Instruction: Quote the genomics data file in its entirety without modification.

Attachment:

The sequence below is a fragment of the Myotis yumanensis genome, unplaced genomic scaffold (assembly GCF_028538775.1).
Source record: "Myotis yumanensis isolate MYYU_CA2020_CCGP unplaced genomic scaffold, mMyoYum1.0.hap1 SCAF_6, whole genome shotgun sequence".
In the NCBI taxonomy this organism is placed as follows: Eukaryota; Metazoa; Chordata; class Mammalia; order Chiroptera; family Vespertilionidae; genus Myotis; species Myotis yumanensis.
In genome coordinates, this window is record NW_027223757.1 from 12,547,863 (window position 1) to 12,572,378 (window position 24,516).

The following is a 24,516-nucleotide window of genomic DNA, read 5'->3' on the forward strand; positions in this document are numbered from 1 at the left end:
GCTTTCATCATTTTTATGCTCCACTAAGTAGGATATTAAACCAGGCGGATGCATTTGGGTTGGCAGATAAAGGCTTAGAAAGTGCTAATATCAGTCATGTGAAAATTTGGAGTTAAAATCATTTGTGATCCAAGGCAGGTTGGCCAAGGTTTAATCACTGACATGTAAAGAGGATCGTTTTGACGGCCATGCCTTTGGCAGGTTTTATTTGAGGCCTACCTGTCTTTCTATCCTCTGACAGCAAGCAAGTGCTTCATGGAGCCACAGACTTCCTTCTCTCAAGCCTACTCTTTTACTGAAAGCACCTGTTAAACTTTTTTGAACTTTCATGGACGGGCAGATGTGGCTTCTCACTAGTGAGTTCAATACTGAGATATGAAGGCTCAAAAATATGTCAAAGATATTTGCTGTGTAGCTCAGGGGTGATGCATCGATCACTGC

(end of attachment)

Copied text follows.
The sequence below is a fragment of the Myotis yumanensis genome, unplaced genomic scaffold (assembly GCF_028538775.1).
Source record: "Myotis yumanensis isolate MYYU_CA2020_CCGP unplaced genomic scaffold, mMyoYum1.0.hap1 SCAF_6, whole genome shotgun sequence".
In the NCBI taxonomy this organism is placed as follows: Eukaryota; Metazoa; Chordata; class Mammalia; order Chiroptera; family Vespertilionidae; genus Myotis; species Myotis yumanensis.
In genome coordinates, this window is record NW_027223757.1 from 12,547,863 (window position 1) to 12,572,378 (window position 24,516).

The following is a 24,516-nucleotide window of genomic DNA, read 5'->3' on the forward strand; positions in this document are numbered from 1 at the left end:
GCTTTCATCATTTTTATGCTCCACTAAGTAGGATATTAAACCAGGCGGATGCATTTGGGTTGGCAGATAAAGGCTTAGAAAGTGCTAATATCAGTCATGTGAAAATTTGGAGTTAAAATCATTTGTGATCCAAGGCAGGTTGGCCAAGGTTTAATCACTGACATGTAAAGAGGATCGTTTTGACGGCCATGCCTTTGGCAGGTTTTATTTGAGGCCTACCTGTCTTTCTATCCTCTGACAGCAAGCAAGTGCTTCATGGAGCCACAGACTTCCTTCTCTCAAGCCTACTCTTTTACTGAAAGCACCTGTTAAACTTTTTTGAACTTTCATGGACGGGCAGATGTGGCTTCTCACTAGTGAGTTCAATACTGAGATATGAAGGCTCAAAAATATGTCAAAGATATTTGCTGTGTAGCTCAGGGGTGATGCATCGATCACTGC